RSS icon

Top Stories

Can You Use Genetic Testing Information

May 24, 1999
Related Topics: Discrimination and EEOC Compliance, Featured Article
Reprints
Issue:
As a routine matter, you review your company's employment application annually. As you read the section on genetic information, you wonder if you can continue to ask whether applicants have undergone genetic testing and what the results are, or whether they would be willing to undergo genetic testing. You remember reading in an industry newsletter that some states are now prohibiting discrimination based on genetic information. Should you request a revision to your employment application?

Answer:
The answer depends on which states are involved. A growing number of states (21) have laws on the books (as of April 1999) limiting the use of genetic information in the workplace. Among those 21 states, some permit inquiries and testing, under narrow circumstances, for susceptibility to potentially toxic chemicals and substances in the workplace. Most states prohibit discrimination and employment decisions based on genetic information. Currently, there is no federal law governing the use of genetic testing and genetic information in the workplace.

What does your state require?
Briefly, these are the rules in the states having genetic information protection laws:

Arizona employers may not consider genetic test results when making employment decisions. Ariz RevStatAnn, Sec 41-1463.

California prohibits employment discrimination based on medical conditions, including genetic characteristics. Cal GovernmentCode, Sec 12926.

Connecticut prohibits employment discrimination based on genetic information and prohibits employers from requesting genetic information from employees or job applicants. Conn GenStat, Sec 46a-60(a)(11).

Delaware prohibits employers from intentionally collecting genetic information from employees, job applicants or family members of employees or job applicants, unless the employer can show that the information is consistent with business necessity or is related to the employer's retirement policy or administration of an employee welfare or benefit plan. Del CodeAnn, Sec 711(e).

Florida allows employers to have DNA analysis performed with the informed consent of the person to be tested. (DNA analysis includes genetic testing.) If DNA or genetic information is used in any employment decision that results in adverse action, the test must be repeated to verify the accuracy of the first analysis. Fla Stat, Sec 760.40.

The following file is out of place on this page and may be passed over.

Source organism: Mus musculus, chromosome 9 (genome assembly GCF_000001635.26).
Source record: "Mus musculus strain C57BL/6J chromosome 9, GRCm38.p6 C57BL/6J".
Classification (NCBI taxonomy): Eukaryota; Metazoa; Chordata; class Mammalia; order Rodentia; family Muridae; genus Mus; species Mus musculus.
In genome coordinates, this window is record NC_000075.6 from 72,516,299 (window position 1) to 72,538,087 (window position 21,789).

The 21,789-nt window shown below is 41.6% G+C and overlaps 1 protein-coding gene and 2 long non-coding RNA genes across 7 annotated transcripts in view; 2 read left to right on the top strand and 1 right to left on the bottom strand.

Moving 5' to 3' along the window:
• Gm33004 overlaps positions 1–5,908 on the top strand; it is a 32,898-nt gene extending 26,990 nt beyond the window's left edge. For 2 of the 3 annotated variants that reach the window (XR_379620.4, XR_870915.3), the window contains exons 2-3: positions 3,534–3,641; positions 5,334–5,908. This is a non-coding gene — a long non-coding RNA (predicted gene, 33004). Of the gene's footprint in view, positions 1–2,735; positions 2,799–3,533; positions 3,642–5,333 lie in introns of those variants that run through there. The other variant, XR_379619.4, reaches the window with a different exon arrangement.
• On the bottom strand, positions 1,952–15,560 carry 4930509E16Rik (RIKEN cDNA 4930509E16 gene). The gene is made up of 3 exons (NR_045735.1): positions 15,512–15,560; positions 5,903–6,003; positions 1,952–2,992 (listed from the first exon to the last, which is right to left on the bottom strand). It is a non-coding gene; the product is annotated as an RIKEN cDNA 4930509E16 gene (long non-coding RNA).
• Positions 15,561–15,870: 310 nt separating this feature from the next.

Illinois requires that genetic testing information be treated in a manner that is consistent with federal law, including the ADA. The law particularly outlines to whom the results of genetic testing may be disclosed. 410 ILCS 513/1 through 513/45.

Iowa employers may not require or administer genetic testing as a condition of employment or affect the terms, conditions or privileges of employment of anyone who obtains a genetic test. Employees, however, may give written consent to genetic testing to determine their susceptibility to potentially toxic chemicals or substances in the workplace, so long as the employer does not take any action that adversely affects the person's employment based on the resulting genetic information. Iowa Code, Sec 729.6.

Kansas employers may not seek to obtain or use genetic screening or testing information of an employee or prospective employee to distinguish, discriminate, or restrict any right or benefit otherwise available to an employee or prospective employee. Also, employers may not subject employees or prospective employees to any genetic screening or test. KSA Sec 44-1009.

Maine employers may not discriminate against employees or job applicants on the basis of genetic information, refusal to submit to genetic testing, refusal to make available the results of genetic testing or because an individual has undergone genetic testing or genetic counseling, except when based on a bona fide occupational qualification. 5 MRSA 19302.